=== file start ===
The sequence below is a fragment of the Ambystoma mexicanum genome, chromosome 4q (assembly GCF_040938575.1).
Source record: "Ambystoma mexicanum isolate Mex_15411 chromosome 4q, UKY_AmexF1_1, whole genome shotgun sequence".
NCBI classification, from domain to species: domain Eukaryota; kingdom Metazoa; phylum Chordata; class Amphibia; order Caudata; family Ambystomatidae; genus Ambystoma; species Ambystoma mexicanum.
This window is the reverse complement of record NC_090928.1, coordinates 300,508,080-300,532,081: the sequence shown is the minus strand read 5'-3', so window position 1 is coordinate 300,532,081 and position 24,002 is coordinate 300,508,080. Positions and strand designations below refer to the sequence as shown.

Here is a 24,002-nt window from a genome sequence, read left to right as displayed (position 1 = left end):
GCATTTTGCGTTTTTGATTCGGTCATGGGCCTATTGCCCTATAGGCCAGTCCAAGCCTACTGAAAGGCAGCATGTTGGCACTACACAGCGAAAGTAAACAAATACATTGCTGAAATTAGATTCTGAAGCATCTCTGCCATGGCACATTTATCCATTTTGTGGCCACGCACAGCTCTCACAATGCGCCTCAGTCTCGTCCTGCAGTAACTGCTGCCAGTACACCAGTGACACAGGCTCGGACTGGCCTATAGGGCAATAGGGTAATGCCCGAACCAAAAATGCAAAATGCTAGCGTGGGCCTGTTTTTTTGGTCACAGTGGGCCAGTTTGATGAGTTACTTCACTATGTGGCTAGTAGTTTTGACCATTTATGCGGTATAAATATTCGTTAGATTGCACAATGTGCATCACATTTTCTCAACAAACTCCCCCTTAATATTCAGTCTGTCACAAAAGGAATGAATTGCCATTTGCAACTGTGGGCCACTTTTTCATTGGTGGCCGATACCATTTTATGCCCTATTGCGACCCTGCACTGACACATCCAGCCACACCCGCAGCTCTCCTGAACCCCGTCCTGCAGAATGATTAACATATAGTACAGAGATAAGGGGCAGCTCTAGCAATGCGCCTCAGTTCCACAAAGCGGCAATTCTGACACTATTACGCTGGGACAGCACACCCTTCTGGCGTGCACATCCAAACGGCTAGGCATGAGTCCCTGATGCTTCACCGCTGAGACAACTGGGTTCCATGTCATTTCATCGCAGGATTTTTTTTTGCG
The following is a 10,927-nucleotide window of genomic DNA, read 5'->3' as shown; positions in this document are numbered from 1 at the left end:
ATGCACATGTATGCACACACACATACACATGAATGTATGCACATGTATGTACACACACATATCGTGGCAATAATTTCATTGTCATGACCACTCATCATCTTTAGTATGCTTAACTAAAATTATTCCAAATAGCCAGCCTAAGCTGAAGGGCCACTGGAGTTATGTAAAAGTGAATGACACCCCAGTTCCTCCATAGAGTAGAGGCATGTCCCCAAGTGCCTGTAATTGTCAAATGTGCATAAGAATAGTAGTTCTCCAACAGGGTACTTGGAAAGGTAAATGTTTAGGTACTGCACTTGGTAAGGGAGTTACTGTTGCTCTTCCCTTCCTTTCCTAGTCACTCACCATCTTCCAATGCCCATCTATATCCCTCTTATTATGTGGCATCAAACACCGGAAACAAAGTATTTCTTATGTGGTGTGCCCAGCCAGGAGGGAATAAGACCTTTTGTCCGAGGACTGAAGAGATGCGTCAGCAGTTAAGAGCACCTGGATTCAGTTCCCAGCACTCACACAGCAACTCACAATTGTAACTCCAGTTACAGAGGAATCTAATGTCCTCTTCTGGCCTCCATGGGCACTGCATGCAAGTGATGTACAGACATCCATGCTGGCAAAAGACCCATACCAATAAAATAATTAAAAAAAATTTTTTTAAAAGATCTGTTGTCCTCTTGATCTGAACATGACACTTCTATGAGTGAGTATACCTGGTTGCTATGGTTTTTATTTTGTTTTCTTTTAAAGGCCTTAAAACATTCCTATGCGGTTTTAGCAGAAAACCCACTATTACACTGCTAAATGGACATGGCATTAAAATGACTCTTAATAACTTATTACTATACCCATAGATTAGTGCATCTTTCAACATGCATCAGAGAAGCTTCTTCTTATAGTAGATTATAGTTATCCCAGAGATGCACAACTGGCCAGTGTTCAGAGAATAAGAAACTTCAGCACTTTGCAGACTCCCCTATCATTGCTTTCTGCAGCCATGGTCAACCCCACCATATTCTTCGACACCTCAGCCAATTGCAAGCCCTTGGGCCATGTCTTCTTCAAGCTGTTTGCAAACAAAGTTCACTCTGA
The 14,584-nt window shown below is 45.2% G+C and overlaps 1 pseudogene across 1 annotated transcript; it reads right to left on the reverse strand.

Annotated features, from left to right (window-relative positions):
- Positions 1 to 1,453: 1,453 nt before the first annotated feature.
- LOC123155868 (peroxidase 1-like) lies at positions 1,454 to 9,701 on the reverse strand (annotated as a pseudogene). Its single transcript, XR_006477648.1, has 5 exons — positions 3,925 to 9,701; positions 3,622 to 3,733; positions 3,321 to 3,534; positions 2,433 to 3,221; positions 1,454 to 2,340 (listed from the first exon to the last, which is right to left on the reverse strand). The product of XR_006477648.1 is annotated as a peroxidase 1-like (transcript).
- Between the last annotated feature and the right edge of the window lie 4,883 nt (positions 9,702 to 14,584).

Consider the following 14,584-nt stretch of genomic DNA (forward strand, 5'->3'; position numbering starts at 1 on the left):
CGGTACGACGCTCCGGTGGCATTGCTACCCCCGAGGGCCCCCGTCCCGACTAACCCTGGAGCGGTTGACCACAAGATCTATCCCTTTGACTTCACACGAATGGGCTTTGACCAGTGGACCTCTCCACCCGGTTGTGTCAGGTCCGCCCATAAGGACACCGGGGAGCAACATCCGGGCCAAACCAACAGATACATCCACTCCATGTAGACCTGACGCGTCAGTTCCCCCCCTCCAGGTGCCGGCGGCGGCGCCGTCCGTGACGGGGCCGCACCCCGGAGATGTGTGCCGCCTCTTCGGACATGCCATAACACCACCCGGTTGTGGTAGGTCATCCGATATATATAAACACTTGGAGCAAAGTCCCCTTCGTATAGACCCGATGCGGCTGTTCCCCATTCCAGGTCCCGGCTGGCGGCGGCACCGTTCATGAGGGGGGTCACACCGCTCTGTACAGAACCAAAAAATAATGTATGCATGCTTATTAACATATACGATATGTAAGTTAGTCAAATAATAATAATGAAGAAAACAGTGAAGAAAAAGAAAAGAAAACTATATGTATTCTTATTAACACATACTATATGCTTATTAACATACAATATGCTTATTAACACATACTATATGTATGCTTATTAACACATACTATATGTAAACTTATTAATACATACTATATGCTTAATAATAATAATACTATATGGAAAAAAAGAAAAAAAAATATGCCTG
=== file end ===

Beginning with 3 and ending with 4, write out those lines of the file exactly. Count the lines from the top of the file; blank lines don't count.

NCBI classification, from domain to species: domain Eukaryota; kingdom Metazoa; phylum Chordata; class Amphibia; order Caudata; family Ambystomatidae; genus Ambystoma; species Ambystoma mexicanum.
This window is the reverse complement of record NC_090928.1, coordinates 300,508,080-300,532,081: the sequence shown is the minus strand read 5'-3', so window position 1 is coordinate 300,532,081 and position 24,002 is coordinate 300,508,080. Positions and strand designations below refer to the sequence as shown.